Reduction of lipid accumulation in HepG2 Cells by luteolin is associated with activation of AMPK and Mitigation of oxidative stress
Article first published online: 5 OCT 2010
Copyright © 2010 John Wiley & Sons, Ltd.
Volume 25, Issue 4, pages 588–596, April 2011
How to Cite
Liu, J.-F., Ma, Y., Wang, Y., Du, Z.-Y., Shen, J.-K. and Peng, H.-L. (2011), Reduction of lipid accumulation in HepG2 Cells by luteolin is associated with activation of AMPK and Mitigation of oxidative stress. Phytother. Res., 25: 588–596. doi: 10.1002/ptr.3305
- Issue published online: 25 MAR 2011
- Article first published online: 5 OCT 2010
- Manuscript Accepted: 24 AUG 2010
- Manuscript Revised: 15 JUL 2010
- Manuscript Received: 4 JAN 2010
- reactive oxygen species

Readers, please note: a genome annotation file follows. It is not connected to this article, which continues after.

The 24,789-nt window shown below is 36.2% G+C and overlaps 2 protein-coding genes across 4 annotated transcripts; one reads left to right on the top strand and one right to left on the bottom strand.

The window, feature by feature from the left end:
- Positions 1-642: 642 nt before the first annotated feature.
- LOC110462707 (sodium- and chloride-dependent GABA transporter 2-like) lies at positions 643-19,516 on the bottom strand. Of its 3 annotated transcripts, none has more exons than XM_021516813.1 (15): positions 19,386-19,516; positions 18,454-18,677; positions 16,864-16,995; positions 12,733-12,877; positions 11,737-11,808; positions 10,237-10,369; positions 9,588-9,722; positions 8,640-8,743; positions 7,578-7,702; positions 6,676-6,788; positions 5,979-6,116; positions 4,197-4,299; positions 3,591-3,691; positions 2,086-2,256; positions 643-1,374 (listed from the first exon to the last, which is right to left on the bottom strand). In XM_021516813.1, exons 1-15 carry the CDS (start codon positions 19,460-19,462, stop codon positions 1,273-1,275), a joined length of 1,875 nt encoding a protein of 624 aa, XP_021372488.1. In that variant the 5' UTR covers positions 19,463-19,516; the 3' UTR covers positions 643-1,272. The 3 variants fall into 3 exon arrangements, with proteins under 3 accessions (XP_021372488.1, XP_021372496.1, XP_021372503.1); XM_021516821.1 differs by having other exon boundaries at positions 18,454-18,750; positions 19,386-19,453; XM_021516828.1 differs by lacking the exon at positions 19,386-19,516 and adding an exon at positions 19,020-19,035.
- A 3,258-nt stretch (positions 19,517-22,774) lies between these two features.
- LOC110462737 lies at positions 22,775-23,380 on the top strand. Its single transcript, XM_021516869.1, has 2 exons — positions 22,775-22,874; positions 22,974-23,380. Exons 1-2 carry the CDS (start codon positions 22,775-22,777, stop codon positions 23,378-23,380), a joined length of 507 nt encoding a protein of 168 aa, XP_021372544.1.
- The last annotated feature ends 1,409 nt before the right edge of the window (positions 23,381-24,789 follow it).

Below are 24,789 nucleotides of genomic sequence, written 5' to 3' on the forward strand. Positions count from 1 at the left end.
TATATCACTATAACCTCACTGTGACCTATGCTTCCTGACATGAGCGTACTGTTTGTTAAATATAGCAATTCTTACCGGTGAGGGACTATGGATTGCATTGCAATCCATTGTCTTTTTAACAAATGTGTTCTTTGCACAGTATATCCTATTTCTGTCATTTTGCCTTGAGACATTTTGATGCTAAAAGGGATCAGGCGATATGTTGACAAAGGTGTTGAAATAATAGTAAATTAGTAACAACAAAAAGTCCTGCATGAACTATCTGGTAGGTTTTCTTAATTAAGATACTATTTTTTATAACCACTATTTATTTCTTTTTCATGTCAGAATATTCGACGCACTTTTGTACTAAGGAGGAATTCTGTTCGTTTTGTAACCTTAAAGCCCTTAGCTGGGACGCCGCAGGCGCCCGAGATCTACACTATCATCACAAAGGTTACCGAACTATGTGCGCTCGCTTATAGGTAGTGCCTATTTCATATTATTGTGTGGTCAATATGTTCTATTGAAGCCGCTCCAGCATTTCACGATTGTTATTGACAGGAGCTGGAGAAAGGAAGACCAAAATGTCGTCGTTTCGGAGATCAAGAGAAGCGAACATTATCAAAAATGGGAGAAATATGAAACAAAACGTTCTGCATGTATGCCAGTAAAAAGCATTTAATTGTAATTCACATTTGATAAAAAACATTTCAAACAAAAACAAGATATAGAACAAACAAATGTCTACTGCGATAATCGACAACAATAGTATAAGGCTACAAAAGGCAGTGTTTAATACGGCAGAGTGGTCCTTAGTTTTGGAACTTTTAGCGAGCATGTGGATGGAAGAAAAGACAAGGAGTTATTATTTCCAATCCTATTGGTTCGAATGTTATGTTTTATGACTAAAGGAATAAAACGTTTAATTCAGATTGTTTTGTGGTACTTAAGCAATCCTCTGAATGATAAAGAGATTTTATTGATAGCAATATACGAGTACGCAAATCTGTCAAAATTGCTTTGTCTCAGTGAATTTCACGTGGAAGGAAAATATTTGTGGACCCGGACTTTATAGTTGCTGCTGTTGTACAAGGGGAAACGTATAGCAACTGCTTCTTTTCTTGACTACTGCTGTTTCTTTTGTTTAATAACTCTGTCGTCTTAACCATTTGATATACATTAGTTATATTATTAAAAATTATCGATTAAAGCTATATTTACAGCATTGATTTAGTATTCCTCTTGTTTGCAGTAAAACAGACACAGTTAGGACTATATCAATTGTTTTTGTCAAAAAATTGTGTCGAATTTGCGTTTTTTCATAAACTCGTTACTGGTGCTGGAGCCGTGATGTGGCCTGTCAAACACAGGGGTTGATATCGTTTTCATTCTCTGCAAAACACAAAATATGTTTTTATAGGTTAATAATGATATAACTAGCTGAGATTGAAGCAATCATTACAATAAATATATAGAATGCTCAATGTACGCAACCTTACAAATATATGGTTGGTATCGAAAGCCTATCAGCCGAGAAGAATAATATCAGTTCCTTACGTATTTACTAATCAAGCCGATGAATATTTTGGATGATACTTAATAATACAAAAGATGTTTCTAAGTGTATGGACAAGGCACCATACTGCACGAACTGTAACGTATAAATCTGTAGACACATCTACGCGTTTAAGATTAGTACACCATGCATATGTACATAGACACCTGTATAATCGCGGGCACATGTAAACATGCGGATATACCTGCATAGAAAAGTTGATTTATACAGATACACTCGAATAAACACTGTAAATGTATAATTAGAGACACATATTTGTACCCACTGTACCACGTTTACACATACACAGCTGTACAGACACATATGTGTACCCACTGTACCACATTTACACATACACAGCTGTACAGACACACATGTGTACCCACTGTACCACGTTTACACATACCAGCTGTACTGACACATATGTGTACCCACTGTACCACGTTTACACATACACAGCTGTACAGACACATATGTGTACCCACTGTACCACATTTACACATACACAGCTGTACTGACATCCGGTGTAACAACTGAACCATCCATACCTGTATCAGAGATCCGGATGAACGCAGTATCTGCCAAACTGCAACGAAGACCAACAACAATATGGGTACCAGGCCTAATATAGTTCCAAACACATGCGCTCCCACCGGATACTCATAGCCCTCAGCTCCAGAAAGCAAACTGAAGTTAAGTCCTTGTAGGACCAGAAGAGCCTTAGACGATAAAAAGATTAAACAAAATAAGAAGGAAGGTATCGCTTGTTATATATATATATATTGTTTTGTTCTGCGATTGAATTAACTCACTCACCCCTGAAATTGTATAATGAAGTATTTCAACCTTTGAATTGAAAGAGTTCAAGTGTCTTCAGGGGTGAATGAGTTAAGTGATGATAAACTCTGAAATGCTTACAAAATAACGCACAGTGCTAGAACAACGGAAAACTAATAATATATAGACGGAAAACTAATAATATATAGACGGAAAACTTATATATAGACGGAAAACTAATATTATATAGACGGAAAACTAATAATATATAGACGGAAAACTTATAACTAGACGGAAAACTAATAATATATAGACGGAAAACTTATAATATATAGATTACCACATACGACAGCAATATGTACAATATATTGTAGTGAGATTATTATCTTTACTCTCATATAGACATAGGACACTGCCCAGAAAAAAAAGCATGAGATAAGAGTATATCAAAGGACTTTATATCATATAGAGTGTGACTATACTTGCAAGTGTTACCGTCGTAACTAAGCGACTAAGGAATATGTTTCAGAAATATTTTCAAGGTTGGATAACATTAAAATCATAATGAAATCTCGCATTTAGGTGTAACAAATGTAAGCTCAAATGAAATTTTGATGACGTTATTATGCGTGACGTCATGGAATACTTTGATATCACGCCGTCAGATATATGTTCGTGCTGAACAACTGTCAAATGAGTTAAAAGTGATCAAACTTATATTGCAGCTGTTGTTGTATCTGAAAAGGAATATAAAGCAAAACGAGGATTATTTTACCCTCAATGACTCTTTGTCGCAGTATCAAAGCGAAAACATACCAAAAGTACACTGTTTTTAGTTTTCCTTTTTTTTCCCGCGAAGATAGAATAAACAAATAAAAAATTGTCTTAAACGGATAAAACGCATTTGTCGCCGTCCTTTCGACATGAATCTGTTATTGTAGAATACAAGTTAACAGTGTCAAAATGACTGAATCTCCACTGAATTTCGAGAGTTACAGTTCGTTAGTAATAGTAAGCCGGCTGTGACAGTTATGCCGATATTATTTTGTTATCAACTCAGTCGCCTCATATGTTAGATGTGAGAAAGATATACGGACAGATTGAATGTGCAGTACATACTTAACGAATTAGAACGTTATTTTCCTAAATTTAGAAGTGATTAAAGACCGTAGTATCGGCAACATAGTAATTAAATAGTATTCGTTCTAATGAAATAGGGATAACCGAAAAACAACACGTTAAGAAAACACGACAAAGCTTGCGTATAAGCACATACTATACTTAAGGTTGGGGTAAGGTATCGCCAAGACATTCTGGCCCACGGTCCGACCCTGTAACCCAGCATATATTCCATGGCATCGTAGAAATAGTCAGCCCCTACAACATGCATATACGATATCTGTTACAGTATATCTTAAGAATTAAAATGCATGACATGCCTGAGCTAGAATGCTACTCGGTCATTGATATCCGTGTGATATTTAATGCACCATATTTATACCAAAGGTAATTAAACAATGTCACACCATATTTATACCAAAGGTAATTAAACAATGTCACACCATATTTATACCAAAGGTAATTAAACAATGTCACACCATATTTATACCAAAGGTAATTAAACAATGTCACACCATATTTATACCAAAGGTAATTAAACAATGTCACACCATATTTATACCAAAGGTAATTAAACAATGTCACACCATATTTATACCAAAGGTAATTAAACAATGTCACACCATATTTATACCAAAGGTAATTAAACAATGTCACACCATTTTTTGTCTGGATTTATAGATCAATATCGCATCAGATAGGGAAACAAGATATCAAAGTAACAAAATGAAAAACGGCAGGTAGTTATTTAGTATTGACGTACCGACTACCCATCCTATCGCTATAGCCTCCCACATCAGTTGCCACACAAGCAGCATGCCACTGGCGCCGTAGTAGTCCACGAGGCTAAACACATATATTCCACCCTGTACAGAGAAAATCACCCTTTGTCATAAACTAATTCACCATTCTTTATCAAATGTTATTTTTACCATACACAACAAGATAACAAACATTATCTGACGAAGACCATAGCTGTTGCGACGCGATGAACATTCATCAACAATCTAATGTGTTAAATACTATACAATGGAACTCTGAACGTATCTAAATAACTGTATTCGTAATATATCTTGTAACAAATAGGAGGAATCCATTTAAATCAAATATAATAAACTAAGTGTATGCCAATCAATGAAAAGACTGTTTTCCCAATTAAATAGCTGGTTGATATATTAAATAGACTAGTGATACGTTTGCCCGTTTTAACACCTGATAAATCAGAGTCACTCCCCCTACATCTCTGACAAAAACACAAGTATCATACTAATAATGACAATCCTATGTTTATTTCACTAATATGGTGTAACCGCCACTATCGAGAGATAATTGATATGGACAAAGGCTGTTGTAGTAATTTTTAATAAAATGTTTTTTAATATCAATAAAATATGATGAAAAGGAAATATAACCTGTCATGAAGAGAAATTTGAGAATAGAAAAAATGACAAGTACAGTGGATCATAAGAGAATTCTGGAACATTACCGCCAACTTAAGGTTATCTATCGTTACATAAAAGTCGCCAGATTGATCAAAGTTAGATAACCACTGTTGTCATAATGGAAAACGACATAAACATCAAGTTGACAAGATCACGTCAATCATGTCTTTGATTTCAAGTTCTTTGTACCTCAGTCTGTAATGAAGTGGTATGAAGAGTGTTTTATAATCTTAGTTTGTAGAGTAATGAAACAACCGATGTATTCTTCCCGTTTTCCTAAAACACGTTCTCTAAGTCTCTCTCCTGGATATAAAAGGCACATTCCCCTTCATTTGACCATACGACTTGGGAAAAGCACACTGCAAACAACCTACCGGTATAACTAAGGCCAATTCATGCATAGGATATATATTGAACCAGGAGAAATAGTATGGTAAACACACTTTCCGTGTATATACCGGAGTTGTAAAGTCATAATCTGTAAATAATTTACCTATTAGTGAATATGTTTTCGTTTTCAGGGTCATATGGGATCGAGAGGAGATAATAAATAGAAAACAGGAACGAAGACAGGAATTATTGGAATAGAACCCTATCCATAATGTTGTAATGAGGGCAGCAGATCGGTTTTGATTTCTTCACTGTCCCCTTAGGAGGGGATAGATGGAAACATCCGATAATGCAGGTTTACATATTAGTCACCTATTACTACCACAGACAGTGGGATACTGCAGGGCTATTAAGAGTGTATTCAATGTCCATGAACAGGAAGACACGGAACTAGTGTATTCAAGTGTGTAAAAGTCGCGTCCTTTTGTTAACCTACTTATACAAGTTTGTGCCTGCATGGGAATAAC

The present study was carried out to investigate the lipid-lowering effect of luteolin by using a cell model of steatosis induced by palmitate. Incubation of HepG2 cells with palmitate markedly increased lipid accumulation (Oil Red O staining), the genes involved in lipogenesis, including fatty acid synthase (FAS) and its upstream regulator sterol regulatory element binding protein 1c (SREBP-1c), and reactive oxygen species (ROS) production. Luteolin enhanced the phosphorylation of AMP-activated protein kinase α (AMPKα) and its primary downstream targeting enzyme, acetyl-CoA carboxylase (ACC), up-regulated gene expression of carnitine palmitoyl transferase 1 (CPT-1), which is the rate-limiting enzyme in mitochondrial fatty acid β-oxidation, and down-regulated SREBP-1c and FAS mRNA levels in the absence and presence of palmitate. In addition, luteolin significantly decreased ROS production and ameliorated lipid accumulation in HepG2 cells caused by palmitate. Furthermore, intracellular triglyceride (TG) measurement indicated that the luteolin-mediated reduction of enhanced TG caused by palmitate was blocked by pretreatment with the AMPK inhibitor, compound C. The results suggested that the lipid-lowering effect of luteolin might be partially mediated by the up-regulation of CPT-1 and down-regulation of SREBP-1c and FAS gene expression, possibly by activation of the AMPK signaling pathway, and partially might be through its antioxidative actions. Copyright © 2010 John Wiley & Sons, Ltd.